In an ideal world, Martha and I would have shot every frame in Russia, but we could afford to remain there only a week. In the end, we shot the frozen Neva twice: once in St. Petersburg, when it really was the Neva and it really was frozen, and once in Leavesdon, in Hertfordshire, England, on a disused airfield. There, using exaggerated perspective, our designer, Jim Clay, created a sleigh ride and a nineteenth-century ice-skating party. Our days in St. Petersburg were thrilling, but would an "Onegin" shot entirely on location have made a better film? Not necessarily. Not one scene of "Dr.Zhivago" was shot in Russia, and in an earlier adaptation of another Pushkin story--"The Queen of Spades"--St. Petersburg was replicated at Welwyn Studios, in North London. Constraints of money and time can fuel all the bizarre energies of cinematic artifice, giving it a reality that is more powerful because it must suggest what it cannot show.

By the end of March, Onegin's world is being recreated at Shepperton Studios, near London. One afternoon in April, my English agent, Larry Dalzell, comes to visit me there, and I ask him if he would like to see the set. I know they are filming the ballroom sequence, which is when Liv Tyler, as Tatyana, makes her entrance, having been transformed from a country girl into a St. Petersburg princess. I take Larry downstairs, through the heavy doors of the soundstage, and across some electric cables, to a small doorway onto a balcony from which one can look down onto the dance floor. He gasps as he takes in the scale of the set: the vast columns dwarf the dancers, and the floor is a kaleidoscope of uniforms and ballgowns.

There is an anticipatory moment of silence: Martha is about to go for a take. The assistant director, Tommy Gormley, calls for "playback," the music of the polonaise begins, and the room comes alive: people dance, talk, bow, acknowledge one another. Then, to our right, double doors open and Liv Tyler, serene and beautiful as Tatyana, walks into the room. People smile and step aside for her, and a Steadicam follows behind almost respectfully, like an unusual bodyguard. Larry sees no lights being rigged, no rehearsal, just an extraordinary fluid movement of camera and actor. This is cinema as theatre. Then the assistant director calls "Cut!" and the spell is broken.

During my visit to Mikhailovskoye, I could not have guessed how Pushkin's characters would beinterpreted and given life, or how the ballroom scene would look, or how the two scenes of rejection would find their balance in the film. Two months later, those experiences of walking through an avenue of linden trees in Pushkin's gardens with my Russian companions or taking turns photographing one another on Tatyana's bench seem like moments of innocence.

Our January pilgrimage with Sasha ends at the monastery where Pushkin is buried. Pushkin's tomb, which is outdoors, is covered with a kind of Perspex lid to protect it from frost, and it appears to be squeezed between the exterior wall of the church and the parapet that separates the churchyard from the road. Sasha tells us the authorities were nervous that the presence of Pushkin's coffin in St. Petersburg might lead to a popular--potentially inflammatory--display of grief, and so it was taken posthaste to Mikhailovskoye. Unlike all the monuments to Pushkin I have seen in St. Petersburg and Moscow, this tomb is plain and unadorned. Natasha has brought some flowers with her, and an apple. She gives us each a stem as an offering to Pushkin. Just before we move away, Natasha places her apple on the edge of the tomb.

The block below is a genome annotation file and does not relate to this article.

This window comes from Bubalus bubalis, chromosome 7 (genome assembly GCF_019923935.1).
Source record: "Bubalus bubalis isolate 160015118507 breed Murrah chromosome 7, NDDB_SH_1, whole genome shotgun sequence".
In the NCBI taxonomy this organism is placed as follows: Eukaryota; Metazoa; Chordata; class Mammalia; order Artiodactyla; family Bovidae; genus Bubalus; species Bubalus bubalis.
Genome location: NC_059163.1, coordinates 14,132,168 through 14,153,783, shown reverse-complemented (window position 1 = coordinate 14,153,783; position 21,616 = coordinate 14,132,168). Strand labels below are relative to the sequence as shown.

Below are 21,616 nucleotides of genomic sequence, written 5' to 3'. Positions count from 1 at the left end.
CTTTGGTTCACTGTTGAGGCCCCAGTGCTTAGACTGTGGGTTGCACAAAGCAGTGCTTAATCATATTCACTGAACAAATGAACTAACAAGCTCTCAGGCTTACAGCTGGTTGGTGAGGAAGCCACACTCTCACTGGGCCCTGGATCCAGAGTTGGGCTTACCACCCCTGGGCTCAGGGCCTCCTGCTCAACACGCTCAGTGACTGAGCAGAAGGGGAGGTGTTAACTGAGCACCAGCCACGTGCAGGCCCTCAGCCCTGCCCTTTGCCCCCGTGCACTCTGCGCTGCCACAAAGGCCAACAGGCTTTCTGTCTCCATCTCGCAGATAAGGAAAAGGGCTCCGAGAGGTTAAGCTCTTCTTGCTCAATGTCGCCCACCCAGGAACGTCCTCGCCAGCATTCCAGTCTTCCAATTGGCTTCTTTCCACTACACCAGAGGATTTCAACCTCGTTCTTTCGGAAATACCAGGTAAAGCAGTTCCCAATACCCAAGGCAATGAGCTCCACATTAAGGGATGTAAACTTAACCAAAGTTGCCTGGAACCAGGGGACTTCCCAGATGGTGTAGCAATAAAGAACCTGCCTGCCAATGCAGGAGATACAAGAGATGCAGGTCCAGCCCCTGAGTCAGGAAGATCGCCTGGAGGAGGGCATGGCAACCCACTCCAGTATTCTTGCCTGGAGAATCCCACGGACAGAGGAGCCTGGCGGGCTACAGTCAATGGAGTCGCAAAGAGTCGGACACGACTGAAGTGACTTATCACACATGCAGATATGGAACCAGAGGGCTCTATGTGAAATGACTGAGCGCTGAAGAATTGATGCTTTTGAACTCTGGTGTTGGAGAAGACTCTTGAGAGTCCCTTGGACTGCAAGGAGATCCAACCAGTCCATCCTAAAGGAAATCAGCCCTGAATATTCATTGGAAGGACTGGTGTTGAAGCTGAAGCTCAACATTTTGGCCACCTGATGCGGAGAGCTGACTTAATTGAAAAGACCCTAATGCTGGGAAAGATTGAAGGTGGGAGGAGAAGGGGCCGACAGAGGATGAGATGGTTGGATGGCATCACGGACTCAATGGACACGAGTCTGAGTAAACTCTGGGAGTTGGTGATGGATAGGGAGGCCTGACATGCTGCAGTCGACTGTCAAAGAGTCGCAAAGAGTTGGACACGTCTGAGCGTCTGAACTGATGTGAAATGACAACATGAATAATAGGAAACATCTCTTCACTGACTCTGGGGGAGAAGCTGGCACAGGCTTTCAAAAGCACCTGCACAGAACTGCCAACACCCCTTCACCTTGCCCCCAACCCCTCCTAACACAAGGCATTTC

I do not speak Russian, and I do not understand it, but I understand this gesture. It says that a dead writer can still be a contemporary writer--that he can move us now, at any moment. Changes of time, place, custom, manners, and language can alter our perspective on a great writer, but they cannot extinguish the power of his words on the page. Our film, however wayward, is a response to that power. In "Onegin," after all, the reader is addressed directly, as the poet's friend and partner. It's impossible to read Pushkin's intimate farewell at the poem's end and not feel that he is speaking to you personally:

     Whoever you be, O my reader--
     friend, foe--I wish with you
     to part at present as a pal.
     Farewell. Whatever you in my wake
     sought in these careless strophes--
     tumultuous recollections,
     relief from labours,
     live pictures or bon mots,
     or faults of grammar--
     God grant that you, in this book
     for recreation, for the daydream,
     for the heart, for jousts in journals,
     may find at least a crumb.
     Upon which, let us part, farewell!

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Find out more here:

Filming Russia's Sacred Text The Economist

Fiennes' "Onegin" gaffes lead to media cold war The Hollywood Reporter on the slightly ruffled Russians.

"Pistols at 20 Paces"--Review by Richard Lamb of the book "Pushkin's Button," by Serena Vitale, New York Times Book Review, March 7, 1999, pg. 27.

"Back By Popular Demand"--Review by Donald Fanger of the book "The Undiscovered Chekhov," by Anton Chekhov, New York Times Book Review, March 14, 1999. pg. 12.

The film opened in the UK on 19 November 1999. It opens in the US on December 31, 1999.